The guitar is a fretted musical instrument that has six strings. It is played with both hands by strumming or plucking the strings with either a guitar pick or the finger/fingernails of one hand, while fretting with the fingers of the other hand; the sound of the vibrating strings is projected either acoustically, by means of the hollow chamber of the guitar, or through an electrical amplifier and a speaker. The guitar is a type of chordophone, traditionally constructed from wood and strung with either gut, nylon or steel strings and distinguished from other chordophones by its construction and tuning; the modern guitar was preceded by the gittern, the vihuela, the four-course Renaissance guitar, the five-course baroque guitar, all of which contributed to the development of the modern six-string instrument. There are three main types of modern acoustic guitar: the classical guitar, the steel-string acoustic guitar, the archtop guitar, sometimes called a "jazz guitar"; the tone of an acoustic guitar is produced by the strings' vibration, amplified by the hollow body of the guitar, which acts as a resonating chamber.
The classical guitar is played as a solo instrument using a comprehensive finger-picking technique where each string is plucked individually by the player's fingers, as opposed to being strummed. The term "finger-picking" can refer to a specific tradition of folk, blues and country guitar playing in the United States; the acoustic bass guitar is a low-pitched instrument, one octave below a regular guitar. Electric guitars, introduced in the 1930s, use an amplifier and a loudspeaker that both makes the sound of the instrument loud enough for the performers and audience to hear, given that it produces an electric signal when played, that can electronically manipulate and shape the tone using an equalizer and a huge variety of electronic effects units, the most used ones being distortion and reverb. Early amplified guitars employed a hollow body, but solid wood guitars began to dominate during the 1960s and 1970s, as they are less prone to unwanted acoustic feedback "howls"; as with acoustic guitars, there are a number of types of electric guitars, including hollowbody guitars, archtop guitars and solid-body guitars, which are used in rock music.
The loud, amplified sound and sonic power of the electric guitar played through a guitar amp has played a key role in the development of blues and rock music, both as an accompaniment instrument and performing guitar solos, in many rock subgenres, notably heavy metal music and punk rock. The electric guitar has had a major influence on popular culture; the guitar is used in a wide variety of musical genres worldwide. It is recognized as a primary instrument in genres such as blues, country, folk, jota, metal, reggae, rock and many forms of pop. Before the development of the electric guitar and the use of synthetic materials, a guitar was defined as being an instrument having "a long, fretted neck, flat wooden soundboard, a flat back, most with incurved sides." The term is used to refer to a number of chordophones that were developed and used across Europe, beginning in the 12th century and in the Americas. A 3,300-year-old stone carving of a Hittite bard playing a stringed instrument is the oldest iconographic representation of a chordophone and clay plaques from Babylonia show people playing an instrument that has a strong resemblance to the guitar, indicating a possible Babylonian origin for the guitar.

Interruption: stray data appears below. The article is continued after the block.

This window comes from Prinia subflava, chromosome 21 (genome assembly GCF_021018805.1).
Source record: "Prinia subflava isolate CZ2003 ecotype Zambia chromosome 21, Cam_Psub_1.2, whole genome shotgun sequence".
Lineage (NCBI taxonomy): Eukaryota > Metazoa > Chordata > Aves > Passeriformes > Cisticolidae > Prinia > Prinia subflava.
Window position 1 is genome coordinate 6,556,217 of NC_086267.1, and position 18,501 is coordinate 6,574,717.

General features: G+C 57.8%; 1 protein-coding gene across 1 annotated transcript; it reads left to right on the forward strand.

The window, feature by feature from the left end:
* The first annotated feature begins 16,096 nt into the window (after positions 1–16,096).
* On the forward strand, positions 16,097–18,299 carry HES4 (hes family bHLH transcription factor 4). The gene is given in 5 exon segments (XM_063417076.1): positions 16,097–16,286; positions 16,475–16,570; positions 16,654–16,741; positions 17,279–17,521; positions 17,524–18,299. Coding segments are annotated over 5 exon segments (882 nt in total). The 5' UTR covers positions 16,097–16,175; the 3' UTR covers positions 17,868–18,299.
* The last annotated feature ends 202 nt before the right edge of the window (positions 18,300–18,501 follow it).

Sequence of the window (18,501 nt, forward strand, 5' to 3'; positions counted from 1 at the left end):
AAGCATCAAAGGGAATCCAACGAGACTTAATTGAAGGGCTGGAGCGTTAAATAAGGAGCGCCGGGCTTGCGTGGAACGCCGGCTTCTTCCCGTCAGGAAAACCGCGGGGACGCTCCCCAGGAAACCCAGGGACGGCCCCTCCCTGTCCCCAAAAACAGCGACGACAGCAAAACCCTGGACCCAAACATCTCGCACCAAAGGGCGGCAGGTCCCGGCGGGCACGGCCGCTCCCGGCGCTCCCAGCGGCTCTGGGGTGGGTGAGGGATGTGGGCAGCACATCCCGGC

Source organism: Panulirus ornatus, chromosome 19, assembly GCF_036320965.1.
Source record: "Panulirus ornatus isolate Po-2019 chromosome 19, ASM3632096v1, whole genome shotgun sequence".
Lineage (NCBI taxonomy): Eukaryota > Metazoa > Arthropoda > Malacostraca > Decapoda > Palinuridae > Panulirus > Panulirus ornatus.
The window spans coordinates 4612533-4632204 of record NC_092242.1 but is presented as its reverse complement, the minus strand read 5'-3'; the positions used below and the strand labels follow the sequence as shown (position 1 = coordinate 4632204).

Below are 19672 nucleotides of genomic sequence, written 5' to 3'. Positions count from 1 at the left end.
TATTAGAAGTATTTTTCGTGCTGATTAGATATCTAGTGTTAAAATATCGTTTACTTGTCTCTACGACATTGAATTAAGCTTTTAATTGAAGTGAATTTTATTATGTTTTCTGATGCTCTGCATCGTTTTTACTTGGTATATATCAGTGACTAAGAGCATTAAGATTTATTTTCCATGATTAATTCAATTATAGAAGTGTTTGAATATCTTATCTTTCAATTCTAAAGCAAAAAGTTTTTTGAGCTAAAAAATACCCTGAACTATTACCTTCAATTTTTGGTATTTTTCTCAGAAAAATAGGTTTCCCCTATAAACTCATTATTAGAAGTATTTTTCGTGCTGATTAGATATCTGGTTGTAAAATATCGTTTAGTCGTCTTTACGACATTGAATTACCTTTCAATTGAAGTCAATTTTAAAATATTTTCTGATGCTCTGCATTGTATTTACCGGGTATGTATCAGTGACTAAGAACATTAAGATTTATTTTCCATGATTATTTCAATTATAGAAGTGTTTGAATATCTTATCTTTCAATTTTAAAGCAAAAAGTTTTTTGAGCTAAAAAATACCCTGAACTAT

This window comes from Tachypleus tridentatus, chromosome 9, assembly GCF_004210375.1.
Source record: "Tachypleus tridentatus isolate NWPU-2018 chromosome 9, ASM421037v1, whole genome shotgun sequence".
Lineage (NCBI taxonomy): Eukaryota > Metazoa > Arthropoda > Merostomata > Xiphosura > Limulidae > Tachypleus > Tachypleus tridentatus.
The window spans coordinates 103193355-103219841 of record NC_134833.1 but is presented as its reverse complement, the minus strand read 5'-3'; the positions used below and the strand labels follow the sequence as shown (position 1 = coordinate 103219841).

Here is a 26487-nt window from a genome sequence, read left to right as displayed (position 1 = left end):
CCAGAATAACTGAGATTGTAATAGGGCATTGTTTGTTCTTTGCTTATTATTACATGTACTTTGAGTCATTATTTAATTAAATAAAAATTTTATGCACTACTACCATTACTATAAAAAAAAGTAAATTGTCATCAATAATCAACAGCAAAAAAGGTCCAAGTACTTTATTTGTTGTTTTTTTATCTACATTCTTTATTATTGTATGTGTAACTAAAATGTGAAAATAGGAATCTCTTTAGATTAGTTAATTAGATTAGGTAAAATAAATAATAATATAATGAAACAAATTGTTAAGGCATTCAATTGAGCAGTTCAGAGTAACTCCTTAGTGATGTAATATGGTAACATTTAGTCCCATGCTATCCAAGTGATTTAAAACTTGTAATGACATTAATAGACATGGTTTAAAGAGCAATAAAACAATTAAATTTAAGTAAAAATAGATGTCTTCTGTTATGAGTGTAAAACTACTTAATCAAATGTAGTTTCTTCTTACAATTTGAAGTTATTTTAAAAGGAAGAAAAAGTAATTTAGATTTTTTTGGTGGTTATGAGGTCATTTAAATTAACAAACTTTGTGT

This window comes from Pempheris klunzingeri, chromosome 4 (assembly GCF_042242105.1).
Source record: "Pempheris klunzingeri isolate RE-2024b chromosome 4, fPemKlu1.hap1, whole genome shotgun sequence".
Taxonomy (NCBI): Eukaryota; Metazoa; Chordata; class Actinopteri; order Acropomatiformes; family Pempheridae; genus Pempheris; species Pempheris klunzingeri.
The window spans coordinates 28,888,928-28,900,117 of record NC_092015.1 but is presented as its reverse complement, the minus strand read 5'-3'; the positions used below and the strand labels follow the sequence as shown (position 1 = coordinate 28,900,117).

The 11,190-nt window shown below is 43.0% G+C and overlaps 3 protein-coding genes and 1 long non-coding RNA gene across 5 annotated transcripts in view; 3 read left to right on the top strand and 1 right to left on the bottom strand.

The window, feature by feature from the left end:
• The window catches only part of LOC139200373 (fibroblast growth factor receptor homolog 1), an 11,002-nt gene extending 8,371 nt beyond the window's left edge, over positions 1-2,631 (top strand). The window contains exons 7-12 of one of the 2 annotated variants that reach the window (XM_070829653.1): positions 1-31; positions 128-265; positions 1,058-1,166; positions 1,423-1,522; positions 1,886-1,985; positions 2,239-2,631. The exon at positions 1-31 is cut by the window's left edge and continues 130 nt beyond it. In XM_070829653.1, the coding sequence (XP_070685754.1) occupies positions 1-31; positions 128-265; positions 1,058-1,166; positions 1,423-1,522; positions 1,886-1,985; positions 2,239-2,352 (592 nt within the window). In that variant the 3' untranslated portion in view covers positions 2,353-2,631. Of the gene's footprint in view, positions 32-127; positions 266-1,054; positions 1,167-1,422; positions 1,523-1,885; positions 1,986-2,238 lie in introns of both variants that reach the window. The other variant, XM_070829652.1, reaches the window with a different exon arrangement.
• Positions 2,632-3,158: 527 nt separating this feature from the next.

The modern word guitar, its antecedents, has been applied to a wide variety of chordophones since classical times and as such causes confusion. The English word guitar, the German Gitarre, the French guitare were all adopted from the Spanish guitarra, which comes from the Andalusian Arabic قيثارة and the Latin cithara, which in turn came from the Ancient Greek κιθάρα. Which comes from the Persian word "sihtar"; this pattern of naming is visible in setar and sitar. The word "tar" at the end of all of these words is a Persian word that means "string". Many influences are cited as antecedents to the modern guitar. Although the development of the earliest "guitars" is lost in the history of medieval Spain, two instruments are cited as their most influential predecessors, the European lute and its cousin, the four-string oud. At least two instruments called "guitars" were in use in Spain by 1200: the guitarra latina and the so-called guitarra morisca; the guitarra morisca had a rounded back, wide fingerboard, several sound holes.
The guitarra Latina had a narrower neck. By the 14th century the qualifiers "moresca" or "morisca" and "latina" had been dropped, these two cordophones were referred to as guitars; the Spanish vihuela, called in Italian the "viola da mano", a guitar-like instrument of the 15th and 16th centuries, is considered to have been the single most important influence in the development of the baroque guitar. It had six courses, lute-like tuning in fourths and a guitar-like body, although early representations reveal an instrument with a cut waist, it was larger than the contemporary four-course guitars. By the 16th century, the vihuela's construction had more in common with the modern guitar, with its curved one-piece ribs, than with the viols, more like a larger version of the contemporary four-course guita